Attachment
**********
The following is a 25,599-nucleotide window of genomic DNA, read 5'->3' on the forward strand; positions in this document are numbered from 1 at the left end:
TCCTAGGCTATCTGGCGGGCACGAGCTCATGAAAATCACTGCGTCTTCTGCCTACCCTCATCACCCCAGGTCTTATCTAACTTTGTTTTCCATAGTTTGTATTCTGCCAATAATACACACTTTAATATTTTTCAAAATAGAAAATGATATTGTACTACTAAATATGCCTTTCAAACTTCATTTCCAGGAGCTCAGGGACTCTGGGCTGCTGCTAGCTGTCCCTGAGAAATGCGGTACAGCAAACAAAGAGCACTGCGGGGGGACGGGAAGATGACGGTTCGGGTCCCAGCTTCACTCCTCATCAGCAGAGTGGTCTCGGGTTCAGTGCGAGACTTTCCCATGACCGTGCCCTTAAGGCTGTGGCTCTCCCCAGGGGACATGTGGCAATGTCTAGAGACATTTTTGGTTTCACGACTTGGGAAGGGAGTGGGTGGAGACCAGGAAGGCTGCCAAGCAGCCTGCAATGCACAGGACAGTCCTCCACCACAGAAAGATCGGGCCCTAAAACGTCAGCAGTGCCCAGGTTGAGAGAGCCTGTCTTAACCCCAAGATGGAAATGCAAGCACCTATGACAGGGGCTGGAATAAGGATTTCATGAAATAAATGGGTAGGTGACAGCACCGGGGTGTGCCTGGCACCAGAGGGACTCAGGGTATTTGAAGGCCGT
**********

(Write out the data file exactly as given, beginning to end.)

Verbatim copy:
The following is a 25,599-nucleotide window of genomic DNA, read 5'->3' on the forward strand; positions in this document are numbered from 1 at the left end:
TCCTAGGCTATCTGGCGGGCACGAGCTCATGAAAATCACTGCGTCTTCTGCCTACCCTCATCACCCCAGGTCTTATCTAACTTTGTTTTCCATAGTTTGTATTCTGCCAATAATACACACTTTAATATTTTTCAAAATAGAAAATGATATTGTACTACTAAATATGCCTTTCAAACTTCATTTCCAGGAGCTCAGGGACTCTGGGCTGCTGCTAGCTGTCCCTGAGAAATGCGGTACAGCAAACAAAGAGCACTGCGGGGGGACGGGAAGATGACGGTTCGGGTCCCAGCTTCACTCCTCATCAGCAGAGTGGTCTCGGGTTCAGTGCGAGACTTTCCCATGACCGTGCCCTTAAGGCTGTGGCTCTCCCCAGGGGACATGTGGCAATGTCTAGAGACATTTTTGGTTTCACGACTTGGGAAGGGAGTGGGTGGAGACCAGGAAGGCTGCCAAGCAGCCTGCAATGCACAGGACAGTCCTCCACCACAGAAAGATCGGGCCCTAAAACGTCAGCAGTGCCCAGGTTGAGAGAGCCTGTCTTAACCCCAAGATGGAAATGCAAGCACCTATGACAGGGGCTGGAATAAGGATTTCATGAAATAAATGGGTAGGTGACAGCACCGGGGTGTGCCTGGCACCAGAGGGACTCAGGGTATTTGAAGGCCGT